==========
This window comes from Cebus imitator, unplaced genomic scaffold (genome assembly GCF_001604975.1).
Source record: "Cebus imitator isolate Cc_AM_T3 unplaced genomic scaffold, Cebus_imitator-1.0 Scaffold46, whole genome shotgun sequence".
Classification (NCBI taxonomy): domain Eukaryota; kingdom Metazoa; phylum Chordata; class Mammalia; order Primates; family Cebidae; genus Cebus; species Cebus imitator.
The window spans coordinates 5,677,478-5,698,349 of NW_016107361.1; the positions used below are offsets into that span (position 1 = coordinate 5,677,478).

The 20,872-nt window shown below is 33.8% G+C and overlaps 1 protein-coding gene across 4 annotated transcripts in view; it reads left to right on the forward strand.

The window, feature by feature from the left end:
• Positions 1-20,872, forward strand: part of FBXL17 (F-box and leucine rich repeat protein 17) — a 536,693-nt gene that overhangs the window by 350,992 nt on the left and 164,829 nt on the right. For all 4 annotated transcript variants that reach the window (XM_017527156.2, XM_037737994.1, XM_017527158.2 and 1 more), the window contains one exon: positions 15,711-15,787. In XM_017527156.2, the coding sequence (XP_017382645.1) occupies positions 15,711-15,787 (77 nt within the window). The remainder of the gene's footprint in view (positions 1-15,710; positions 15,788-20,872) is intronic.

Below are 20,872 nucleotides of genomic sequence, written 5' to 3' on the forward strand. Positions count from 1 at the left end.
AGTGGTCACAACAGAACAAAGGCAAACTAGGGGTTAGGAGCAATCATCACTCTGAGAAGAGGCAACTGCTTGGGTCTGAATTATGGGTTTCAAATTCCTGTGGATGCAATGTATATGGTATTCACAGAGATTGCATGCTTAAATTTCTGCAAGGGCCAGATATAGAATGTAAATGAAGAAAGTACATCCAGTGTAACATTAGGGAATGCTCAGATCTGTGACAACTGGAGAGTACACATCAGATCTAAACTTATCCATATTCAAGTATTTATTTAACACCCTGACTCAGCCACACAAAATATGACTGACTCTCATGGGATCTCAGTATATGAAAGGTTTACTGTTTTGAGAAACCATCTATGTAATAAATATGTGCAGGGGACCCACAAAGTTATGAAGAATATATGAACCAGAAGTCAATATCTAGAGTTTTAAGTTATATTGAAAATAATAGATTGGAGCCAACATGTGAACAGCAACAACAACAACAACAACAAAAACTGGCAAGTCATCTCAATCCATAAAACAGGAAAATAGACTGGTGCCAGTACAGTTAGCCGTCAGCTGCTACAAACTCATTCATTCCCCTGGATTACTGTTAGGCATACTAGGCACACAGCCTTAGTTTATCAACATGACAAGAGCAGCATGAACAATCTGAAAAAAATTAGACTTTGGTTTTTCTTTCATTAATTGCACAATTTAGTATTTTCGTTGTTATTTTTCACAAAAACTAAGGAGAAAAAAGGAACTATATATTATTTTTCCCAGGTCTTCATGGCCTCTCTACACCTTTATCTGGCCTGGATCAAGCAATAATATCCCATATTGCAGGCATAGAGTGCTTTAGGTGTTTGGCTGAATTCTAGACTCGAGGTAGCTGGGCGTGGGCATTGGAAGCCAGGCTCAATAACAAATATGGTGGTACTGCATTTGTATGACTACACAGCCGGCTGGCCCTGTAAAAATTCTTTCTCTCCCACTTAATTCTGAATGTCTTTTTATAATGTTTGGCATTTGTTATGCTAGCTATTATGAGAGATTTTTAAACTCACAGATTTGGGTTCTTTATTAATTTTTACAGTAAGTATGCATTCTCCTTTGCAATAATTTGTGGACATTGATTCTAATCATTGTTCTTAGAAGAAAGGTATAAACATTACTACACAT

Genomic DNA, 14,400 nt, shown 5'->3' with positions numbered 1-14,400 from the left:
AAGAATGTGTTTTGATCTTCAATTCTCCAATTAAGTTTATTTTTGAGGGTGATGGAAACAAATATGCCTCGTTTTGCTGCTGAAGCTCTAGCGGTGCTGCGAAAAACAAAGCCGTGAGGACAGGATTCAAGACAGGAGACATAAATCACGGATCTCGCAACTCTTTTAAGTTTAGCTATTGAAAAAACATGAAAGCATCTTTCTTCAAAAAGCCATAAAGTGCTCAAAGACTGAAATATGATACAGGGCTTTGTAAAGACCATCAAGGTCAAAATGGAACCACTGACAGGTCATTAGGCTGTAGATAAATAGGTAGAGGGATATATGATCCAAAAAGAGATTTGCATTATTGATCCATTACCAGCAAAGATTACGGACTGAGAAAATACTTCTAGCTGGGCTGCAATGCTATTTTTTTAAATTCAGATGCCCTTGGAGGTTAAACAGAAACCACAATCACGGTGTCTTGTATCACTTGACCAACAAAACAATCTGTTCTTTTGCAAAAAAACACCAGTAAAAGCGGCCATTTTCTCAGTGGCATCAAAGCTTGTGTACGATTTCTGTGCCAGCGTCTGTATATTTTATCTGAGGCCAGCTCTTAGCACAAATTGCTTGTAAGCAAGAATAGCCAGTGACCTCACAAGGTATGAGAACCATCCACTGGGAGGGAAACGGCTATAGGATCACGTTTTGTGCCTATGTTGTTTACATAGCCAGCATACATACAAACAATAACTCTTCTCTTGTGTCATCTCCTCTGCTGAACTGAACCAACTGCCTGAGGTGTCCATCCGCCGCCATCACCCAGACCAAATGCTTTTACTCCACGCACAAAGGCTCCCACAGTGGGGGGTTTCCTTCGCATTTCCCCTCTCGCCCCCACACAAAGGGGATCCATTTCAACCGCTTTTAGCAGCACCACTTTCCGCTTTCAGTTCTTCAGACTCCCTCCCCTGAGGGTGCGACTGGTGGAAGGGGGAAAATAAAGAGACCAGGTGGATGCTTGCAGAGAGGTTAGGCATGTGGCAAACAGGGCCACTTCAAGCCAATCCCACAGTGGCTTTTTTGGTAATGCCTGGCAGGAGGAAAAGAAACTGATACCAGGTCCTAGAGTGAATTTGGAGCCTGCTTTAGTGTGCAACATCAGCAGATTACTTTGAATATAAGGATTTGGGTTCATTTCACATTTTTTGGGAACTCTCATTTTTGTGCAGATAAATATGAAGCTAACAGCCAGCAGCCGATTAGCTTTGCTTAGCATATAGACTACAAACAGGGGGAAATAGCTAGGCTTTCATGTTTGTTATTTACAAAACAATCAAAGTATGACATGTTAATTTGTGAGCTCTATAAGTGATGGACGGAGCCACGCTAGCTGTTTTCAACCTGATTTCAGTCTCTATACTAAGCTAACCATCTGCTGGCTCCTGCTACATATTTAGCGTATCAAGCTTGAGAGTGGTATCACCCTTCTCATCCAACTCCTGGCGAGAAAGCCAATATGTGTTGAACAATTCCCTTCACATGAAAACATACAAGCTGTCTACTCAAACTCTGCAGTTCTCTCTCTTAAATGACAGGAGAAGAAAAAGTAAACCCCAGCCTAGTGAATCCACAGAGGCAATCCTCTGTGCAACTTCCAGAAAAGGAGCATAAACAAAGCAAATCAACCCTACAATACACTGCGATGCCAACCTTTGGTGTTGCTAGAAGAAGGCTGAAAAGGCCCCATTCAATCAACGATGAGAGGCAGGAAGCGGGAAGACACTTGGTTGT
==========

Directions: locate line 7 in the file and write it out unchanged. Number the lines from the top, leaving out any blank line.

• Positions 1-20,872, forward strand: part of FBXL17 (F-box and leucine rich repeat protein 17) — a 536,693-nt gene that overhangs the window by 350,992 nt on the left and 164,829 nt on the right. For all 4 annotated transcript variants that reach the window (XM_017527156.2, XM_037737994.1, XM_017527158.2 and 1 more), the window contains one exon: positions 15,711-15,787. In XM_017527156.2, the coding sequence (XP_017382645.1) occupies positions 15,711-15,787 (77 nt within the window). The remainder of the gene's footprint in view (positions 1-15,710; positions 15,788-20,872) is intronic.